Specifically, IBS and IBD patients usually have an overactive gut immune system. If someone doesn’t have a normal functioning gut immune system, it seems logical we should consider alternative approaches to improving gut health as it is related to the immune system. This includes the use of probiotics and other methods that increase gut bacteria overall.

Reducing gut bacteria overall through the low FODMAP diet could be beneficial to those with IBS and IBD because of their faulty gut immune system. When the low FODMAP diet prunes the gut bacteria back temporarily, this could be welcomed by the immune system and allow for a more harmonious system in the interim.

Don’t get tunnel vision with the low FODMAP diet

I think it’s important to look at the wide range of impacts the low FODMAP diet has on gut health beyond gut bacteria. Studies are continuing to come out that reveal the low FODMAP diet as a powerful and safe tool for curbing the impacts of IBS and IBD on patients.

Additionally, if you are on the low FODMAP diet and see positive clinical improvements and you’re experiencing relief – remember, this is a temporary diet, and so to over worry about the overall reduction in bacteria seems unwarranted.

Finally, the focus on IBS and IBD diagnostics and solutions have become heavily bacteria focused – it’s always important to take a step back and reexamine what we think we know.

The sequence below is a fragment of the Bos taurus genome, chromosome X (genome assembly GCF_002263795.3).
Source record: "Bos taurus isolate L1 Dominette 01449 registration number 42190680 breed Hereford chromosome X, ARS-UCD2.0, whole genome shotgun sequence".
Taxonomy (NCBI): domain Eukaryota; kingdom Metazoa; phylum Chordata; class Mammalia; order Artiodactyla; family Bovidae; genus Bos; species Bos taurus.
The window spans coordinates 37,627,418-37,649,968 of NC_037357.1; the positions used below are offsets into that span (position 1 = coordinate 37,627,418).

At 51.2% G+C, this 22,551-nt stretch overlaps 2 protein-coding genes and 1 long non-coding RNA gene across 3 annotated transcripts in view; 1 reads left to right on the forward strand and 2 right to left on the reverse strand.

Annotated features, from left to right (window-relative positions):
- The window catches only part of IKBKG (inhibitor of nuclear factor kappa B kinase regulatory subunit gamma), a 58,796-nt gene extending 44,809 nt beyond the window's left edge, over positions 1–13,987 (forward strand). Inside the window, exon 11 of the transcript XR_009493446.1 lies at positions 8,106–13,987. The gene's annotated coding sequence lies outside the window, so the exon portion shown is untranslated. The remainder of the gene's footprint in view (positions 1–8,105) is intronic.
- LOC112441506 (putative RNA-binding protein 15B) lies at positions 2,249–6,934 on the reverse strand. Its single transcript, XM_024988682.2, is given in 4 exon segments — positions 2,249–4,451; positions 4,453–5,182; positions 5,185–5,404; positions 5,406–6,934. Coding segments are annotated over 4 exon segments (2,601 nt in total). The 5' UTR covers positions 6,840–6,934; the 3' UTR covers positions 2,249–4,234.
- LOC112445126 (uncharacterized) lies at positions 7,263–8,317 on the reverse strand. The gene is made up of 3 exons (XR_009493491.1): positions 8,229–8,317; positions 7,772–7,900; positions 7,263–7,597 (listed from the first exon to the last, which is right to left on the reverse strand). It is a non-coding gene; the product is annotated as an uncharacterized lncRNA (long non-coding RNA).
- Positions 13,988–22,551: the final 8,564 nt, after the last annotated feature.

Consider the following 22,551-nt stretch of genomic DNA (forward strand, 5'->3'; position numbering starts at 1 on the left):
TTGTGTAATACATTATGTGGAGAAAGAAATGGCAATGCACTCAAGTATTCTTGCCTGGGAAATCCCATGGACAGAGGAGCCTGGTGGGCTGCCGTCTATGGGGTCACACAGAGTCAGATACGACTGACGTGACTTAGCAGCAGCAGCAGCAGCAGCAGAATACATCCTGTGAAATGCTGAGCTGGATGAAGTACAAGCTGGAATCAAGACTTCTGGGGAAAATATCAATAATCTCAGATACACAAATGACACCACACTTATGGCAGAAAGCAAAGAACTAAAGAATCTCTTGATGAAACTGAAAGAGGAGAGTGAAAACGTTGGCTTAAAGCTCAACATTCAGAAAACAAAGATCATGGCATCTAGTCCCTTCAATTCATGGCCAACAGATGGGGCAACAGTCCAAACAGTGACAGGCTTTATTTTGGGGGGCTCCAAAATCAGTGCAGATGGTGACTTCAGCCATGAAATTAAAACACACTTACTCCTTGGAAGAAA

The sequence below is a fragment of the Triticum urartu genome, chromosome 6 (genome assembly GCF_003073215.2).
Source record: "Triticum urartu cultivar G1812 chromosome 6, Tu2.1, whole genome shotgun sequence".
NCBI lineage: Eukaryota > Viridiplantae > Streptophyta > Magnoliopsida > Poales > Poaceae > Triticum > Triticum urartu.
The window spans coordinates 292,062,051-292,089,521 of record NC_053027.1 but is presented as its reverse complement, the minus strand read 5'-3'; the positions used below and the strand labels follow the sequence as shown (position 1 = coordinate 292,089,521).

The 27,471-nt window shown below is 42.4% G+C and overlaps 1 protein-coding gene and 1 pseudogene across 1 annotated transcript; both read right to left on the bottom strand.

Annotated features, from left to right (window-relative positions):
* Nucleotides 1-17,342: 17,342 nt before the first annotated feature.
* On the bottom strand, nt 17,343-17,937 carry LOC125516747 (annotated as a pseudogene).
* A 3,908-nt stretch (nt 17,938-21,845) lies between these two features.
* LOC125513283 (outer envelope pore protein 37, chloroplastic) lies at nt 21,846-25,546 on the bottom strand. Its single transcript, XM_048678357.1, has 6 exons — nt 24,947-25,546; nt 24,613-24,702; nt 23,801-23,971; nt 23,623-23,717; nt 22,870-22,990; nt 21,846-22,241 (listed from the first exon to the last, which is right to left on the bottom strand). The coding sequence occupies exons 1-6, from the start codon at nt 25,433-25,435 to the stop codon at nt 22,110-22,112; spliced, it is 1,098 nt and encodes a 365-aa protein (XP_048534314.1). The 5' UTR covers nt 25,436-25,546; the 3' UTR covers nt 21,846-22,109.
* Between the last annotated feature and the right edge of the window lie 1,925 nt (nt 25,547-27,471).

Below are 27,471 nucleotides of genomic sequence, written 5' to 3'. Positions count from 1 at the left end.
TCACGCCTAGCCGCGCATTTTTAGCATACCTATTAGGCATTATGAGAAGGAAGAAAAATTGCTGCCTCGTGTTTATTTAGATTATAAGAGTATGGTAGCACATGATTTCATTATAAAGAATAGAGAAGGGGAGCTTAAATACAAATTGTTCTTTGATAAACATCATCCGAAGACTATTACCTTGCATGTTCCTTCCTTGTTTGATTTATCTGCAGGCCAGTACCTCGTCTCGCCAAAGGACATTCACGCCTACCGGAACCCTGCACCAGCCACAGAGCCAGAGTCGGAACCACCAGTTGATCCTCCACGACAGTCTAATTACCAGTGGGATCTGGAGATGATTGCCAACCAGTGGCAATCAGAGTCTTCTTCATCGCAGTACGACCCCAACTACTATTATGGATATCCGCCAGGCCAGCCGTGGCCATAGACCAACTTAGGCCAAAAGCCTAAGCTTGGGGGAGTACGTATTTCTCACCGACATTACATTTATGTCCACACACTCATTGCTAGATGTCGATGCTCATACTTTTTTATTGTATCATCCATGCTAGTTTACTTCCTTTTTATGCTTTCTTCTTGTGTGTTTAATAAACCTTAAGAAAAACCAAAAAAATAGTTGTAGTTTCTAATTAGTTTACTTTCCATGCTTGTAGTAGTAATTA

If the low FODMAP diet is working, could it be for reasons other than its influence on bacteria?

Here we looked at three studies which indicate exactly that.

The low FODMAP diet appears to help those with IBS and IBD through improving enteroendocrine cell density, leaky gut, and histamine levels.

If you’re struggling with IBS or IBD, it’s worth considering the low FODMAP diet. This easy and safe method could find you the relief you’re looking for and reboot your gut for an improved quality of life.

What do you think? I would like to hear your thoughts or experience with this.

Dr. Ruscio is your leading functional and integrative doctor specializing in gut related disorders such as SIBO, leaky gut, Celiac, IBS and in thyroid disorders such as hypothyroid and hyperthyroid. For more information on how to become a patient, please contact our office. Serving the San Francisco bay area and distance patients via phone and Skype.

Discussion

I care about answering your questions and sharing my knowledge with you. Leave a comment or connect with me on social media asking any health question you may have and I just might incorporate it into our next listener questions podcast episode just for you!

6 thoughts on “Beyond the Bacteria – 3 Benefits of the Low FODMAP Diet

  1. Could a low fodmap diet be still be helpful to those with no gut symptoms yet have other problems such as atopic type disorders?

  2. There are so many Low-FODMAP diets I have found online that have conflicting information. Can you direct me to a site that provides detailed and accurate information on the diet?

  3. There are so many Low-FODMAP diets I have found online that have conflicting information. Can you direct me to a site that provides detailed and accurate information on the diet?

Leave a Reply

Your email address will not be published. Required fields are marked *